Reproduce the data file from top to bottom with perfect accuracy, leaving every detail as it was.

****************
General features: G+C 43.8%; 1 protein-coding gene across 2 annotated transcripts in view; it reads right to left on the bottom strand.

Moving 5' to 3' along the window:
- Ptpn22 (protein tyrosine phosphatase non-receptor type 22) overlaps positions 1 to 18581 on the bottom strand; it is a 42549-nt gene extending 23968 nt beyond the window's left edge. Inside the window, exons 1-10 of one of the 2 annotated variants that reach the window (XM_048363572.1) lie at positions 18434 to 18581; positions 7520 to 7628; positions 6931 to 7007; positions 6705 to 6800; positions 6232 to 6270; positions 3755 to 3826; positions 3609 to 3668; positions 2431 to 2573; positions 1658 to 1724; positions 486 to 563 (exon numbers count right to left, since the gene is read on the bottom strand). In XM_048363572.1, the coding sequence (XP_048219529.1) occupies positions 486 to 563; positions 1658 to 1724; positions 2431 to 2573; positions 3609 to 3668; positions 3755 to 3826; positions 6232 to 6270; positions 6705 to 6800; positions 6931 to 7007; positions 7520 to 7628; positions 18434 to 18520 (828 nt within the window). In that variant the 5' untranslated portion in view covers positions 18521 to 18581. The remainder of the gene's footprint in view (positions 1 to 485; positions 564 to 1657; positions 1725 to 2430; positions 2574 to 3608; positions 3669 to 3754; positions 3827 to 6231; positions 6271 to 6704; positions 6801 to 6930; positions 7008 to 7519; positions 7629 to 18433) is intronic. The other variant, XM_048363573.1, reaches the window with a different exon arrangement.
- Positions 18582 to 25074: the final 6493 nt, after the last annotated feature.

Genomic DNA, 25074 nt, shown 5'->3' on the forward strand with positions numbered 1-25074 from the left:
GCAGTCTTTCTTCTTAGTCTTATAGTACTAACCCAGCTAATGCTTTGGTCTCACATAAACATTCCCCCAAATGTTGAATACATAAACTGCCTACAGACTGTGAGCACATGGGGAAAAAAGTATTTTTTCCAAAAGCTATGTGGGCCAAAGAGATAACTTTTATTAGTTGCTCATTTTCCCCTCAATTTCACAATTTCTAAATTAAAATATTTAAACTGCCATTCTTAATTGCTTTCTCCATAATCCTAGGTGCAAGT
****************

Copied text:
General features: G+C 43.8%; 1 protein-coding gene across 2 annotated transcripts in view; it reads right to left on the bottom strand.

Moving 5' to 3' along the window:
- Ptpn22 (protein tyrosine phosphatase non-receptor type 22) overlaps positions 1 to 18581 on the bottom strand; it is a 42549-nt gene extending 23968 nt beyond the window's left edge. Inside the window, exons 1-10 of one of the 2 annotated variants that reach the window (XM_048363572.1) lie at positions 18434 to 18581; positions 7520 to 7628; positions 6931 to 7007; positions 6705 to 6800; positions 6232 to 6270; positions 3755 to 3826; positions 3609 to 3668; positions 2431 to 2573; positions 1658 to 1724; positions 486 to 563 (exon numbers count right to left, since the gene is read on the bottom strand). In XM_048363572.1, the coding sequence (XP_048219529.1) occupies positions 486 to 563; positions 1658 to 1724; positions 2431 to 2573; positions 3609 to 3668; positions 3755 to 3826; positions 6232 to 6270; positions 6705 to 6800; positions 6931 to 7007; positions 7520 to 7628; positions 18434 to 18520 (828 nt within the window). In that variant the 5' untranslated portion in view covers positions 18521 to 18581. The remainder of the gene's footprint in view (positions 1 to 485; positions 564 to 1657; positions 1725 to 2430; positions 2574 to 3608; positions 3669 to 3754; positions 3827 to 6231; positions 6271 to 6704; positions 6801 to 6930; positions 7008 to 7519; positions 7629 to 18433) is intronic. The other variant, XM_048363573.1, reaches the window with a different exon arrangement.
- Positions 18582 to 25074: the final 6493 nt, after the last annotated feature.

Genomic DNA, 25074 nt, shown 5'->3' on the forward strand with positions numbered 1-25074 from the left:
GCAGTCTTTCTTCTTAGTCTTATAGTACTAACCCAGCTAATGCTTTGGTCTCACATAAACATTCCCCCAAATGTTGAATACATAAACTGCCTACAGACTGTGAGCACATGGGGAAAAAAGTATTTTTTCCAAAAGCTATGTGGGCCAAAGAGATAACTTTTATTAGTTGCTCATTTTCCCCTCAATTTCACAATTTCTAAATTAAAATATTTAAACTGCCATTCTTAATTGCTTTCTCCATAATCCTAGGTGCAAGT